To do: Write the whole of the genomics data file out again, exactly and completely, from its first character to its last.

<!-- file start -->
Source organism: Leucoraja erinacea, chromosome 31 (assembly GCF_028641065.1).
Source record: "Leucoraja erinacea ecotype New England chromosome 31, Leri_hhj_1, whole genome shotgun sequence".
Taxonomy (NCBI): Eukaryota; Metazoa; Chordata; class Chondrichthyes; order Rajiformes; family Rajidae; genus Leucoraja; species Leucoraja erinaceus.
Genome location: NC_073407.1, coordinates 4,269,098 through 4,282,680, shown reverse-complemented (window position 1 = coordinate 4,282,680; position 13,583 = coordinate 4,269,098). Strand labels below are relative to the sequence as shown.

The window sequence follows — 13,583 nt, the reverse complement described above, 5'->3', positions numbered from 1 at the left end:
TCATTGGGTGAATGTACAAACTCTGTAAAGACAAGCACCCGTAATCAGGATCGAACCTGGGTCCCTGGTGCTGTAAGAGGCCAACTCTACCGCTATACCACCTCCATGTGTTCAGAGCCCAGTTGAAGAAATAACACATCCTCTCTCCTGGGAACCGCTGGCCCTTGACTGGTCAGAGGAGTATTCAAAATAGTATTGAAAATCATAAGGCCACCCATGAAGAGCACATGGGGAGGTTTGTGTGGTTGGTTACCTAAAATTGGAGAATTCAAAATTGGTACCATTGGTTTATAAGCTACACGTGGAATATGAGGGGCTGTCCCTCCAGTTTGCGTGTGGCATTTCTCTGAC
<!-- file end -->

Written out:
Source organism: Leucoraja erinacea, chromosome 31 (assembly GCF_028641065.1).
Source record: "Leucoraja erinacea ecotype New England chromosome 31, Leri_hhj_1, whole genome shotgun sequence".
Taxonomy (NCBI): Eukaryota; Metazoa; Chordata; class Chondrichthyes; order Rajiformes; family Rajidae; genus Leucoraja; species Leucoraja erinaceus.
Genome location: NC_073407.1, coordinates 4,269,098 through 4,282,680, shown reverse-complemented (window position 1 = coordinate 4,282,680; position 13,583 = coordinate 4,269,098). Strand labels below are relative to the sequence as shown.

The window sequence follows — 13,583 nt, the reverse complement described above, 5'->3', positions numbered from 1 at the left end:
TCATTGGGTGAATGTACAAACTCTGTAAAGACAAGCACCCGTAATCAGGATCGAACCTGGGTCCCTGGTGCTGTAAGAGGCCAACTCTACCGCTATACCACCTCCATGTGTTCAGAGCCCAGTTGAAGAAATAACACATCCTCTCTCCTGGGAACCGCTGGCCCTTGACTGGTCAGAGGAGTATTCAAAATAGTATTGAAAATCATAAGGCCACCCATGAAGAGCACATGGGGAGGTTTGTGTGGTTGGTTACCTAAAATTGGAGAATTCAAAATTGGTACCATTGGTTTATAAGCTACACGTGGAATATGAGGGGCTGTCCCTCCAGTTTGCGTGTGGCATTTCTCTGAC